US approves new round of Covid boosters
Alluding to the ongoing risk the coronavirus poses to millions of Americans, the Centers for Disease Control and Prevention on Wednesday recommended that adults ages 65 and older and those with compromised immune systems get another dose of the newly formulated booster, which was released last fall was introduced.
The approval followed a day-long discussion by the CDC’s expert advisers. The Food and Drug Administration approved the booster plan Tuesday, and the CDC’s recommendation was the final administrative step. Eligible Americans can receive booster doses immediately.
Federal health authorities are also issuing and revoking the original vaccine formulas developed by Pfizer-BioNTech and Moderna in the United States. And instead of requiring an initial series of two shots, unvaccinated people now only need a single dose of the reformulated or “bivalent” Covid vaccine to be considered vaccinated.
Until now, federal officials had required two doses of the older vaccine before recipients could receive the bivalent boosters, a process some experts found confusing.
Limited data on the reformulated vaccines indicate that the shots provide additional protection against serious illness and death from Covid in older adults, although protection wears off quickly in the weeks following vaccination.
According to the Census Bureau, there are about 53 million adults age 65 and older in the United States, which is about 16 percent of the population. And seven million Americans have compromised immune systems due to an illness or drug.
Around 250 people are still dying every day in the United States from Covid-related causes, the vast majority of whom are over the age of 70 or have compromised immune systems. The median age of hospitalized patients is 75, according to the CDC. So far, however, only about 43 percent of adults age 65 and older have received a bivalent booster shot.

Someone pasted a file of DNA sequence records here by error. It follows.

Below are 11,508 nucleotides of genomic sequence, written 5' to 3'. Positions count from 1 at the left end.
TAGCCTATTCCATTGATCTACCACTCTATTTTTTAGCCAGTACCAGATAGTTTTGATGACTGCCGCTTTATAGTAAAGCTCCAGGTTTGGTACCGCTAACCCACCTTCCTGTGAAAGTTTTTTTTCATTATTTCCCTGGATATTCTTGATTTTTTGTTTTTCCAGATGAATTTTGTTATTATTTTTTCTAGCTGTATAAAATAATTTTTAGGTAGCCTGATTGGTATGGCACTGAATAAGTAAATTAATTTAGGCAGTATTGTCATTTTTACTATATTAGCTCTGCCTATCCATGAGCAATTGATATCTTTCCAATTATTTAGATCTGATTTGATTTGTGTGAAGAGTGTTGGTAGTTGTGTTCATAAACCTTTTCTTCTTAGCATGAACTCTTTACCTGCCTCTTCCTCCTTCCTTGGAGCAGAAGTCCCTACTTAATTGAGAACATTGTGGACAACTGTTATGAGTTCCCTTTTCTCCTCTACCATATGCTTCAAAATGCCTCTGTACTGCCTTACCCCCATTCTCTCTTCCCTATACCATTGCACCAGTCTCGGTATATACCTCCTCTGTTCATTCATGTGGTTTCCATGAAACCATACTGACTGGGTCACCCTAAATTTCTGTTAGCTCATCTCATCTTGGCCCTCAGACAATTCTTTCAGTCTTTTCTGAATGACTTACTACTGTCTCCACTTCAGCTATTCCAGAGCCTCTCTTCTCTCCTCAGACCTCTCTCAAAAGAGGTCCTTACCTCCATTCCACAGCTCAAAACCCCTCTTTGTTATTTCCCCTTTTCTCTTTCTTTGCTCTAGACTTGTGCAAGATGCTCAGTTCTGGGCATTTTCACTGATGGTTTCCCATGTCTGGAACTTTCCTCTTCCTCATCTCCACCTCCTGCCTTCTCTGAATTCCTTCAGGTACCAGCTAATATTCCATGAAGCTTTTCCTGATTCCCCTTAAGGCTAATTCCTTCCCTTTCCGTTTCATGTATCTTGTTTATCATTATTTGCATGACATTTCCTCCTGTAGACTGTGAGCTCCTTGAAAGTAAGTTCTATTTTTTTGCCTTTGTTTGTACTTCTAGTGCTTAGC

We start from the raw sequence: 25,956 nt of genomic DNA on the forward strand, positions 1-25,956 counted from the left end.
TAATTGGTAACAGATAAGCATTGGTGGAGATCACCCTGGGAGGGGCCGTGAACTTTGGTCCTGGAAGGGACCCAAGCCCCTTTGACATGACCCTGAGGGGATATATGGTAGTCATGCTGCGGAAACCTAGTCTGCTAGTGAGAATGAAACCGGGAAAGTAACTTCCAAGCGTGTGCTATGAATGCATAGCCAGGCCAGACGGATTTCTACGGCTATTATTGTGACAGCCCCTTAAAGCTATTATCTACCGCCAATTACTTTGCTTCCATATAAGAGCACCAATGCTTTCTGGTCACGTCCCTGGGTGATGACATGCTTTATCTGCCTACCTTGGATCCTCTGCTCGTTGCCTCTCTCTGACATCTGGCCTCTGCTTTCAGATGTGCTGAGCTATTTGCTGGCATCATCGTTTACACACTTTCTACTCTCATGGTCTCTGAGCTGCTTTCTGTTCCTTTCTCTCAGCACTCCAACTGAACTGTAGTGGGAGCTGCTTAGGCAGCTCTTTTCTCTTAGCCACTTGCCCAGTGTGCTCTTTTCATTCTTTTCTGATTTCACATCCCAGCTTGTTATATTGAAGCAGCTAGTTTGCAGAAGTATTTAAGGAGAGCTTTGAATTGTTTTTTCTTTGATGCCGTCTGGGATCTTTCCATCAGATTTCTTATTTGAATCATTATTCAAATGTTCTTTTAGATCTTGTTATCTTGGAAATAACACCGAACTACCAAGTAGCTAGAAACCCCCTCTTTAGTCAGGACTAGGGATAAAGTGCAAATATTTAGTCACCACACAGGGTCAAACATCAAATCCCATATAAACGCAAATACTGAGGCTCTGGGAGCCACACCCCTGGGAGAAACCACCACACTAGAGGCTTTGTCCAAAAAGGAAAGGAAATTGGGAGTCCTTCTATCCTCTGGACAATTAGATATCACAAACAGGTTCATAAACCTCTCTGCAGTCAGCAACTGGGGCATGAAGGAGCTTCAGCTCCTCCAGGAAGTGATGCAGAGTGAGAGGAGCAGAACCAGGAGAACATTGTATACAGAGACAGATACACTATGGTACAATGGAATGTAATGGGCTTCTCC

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By this point, most Americans have built up some immunity to the virus, whether through previous infections, vaccinations, or both. The new guidelines recognize this, but allow those who are still at high risk from the virus to protect themselves, and it’s free.
“The unity policy was simple but not optimal,” said Dr. Jeremy Faust, an emergency medicine physician and public health policy expert at Brigham and Women’s Hospital in Boston. “The new regime recognizes that there is now an exceptional spectrum of Covid risks, from mild to severe, depending on who you are.”
People who are severely immunocompromised, such as B. Recipients of organ transplants should perhaps opt for booster vaccinations every six months or even more frequently, said Dr. Fist.
The new guidelines come weeks after Britain and Canada recommended additional vaccinations for older adults and the immunocompromised. (Britain recommended admissions for those aged 75 and over, and Canada only for those aged 80 and over.)
Adults age 65 and older can choose to have another dose of the bivalent vaccine at least four months after their first vaccination, according to the CDC. Those with a compromised immune system can do this two months after their previous bivalent dose and, in consultation with their doctor, may elect to have additional doses.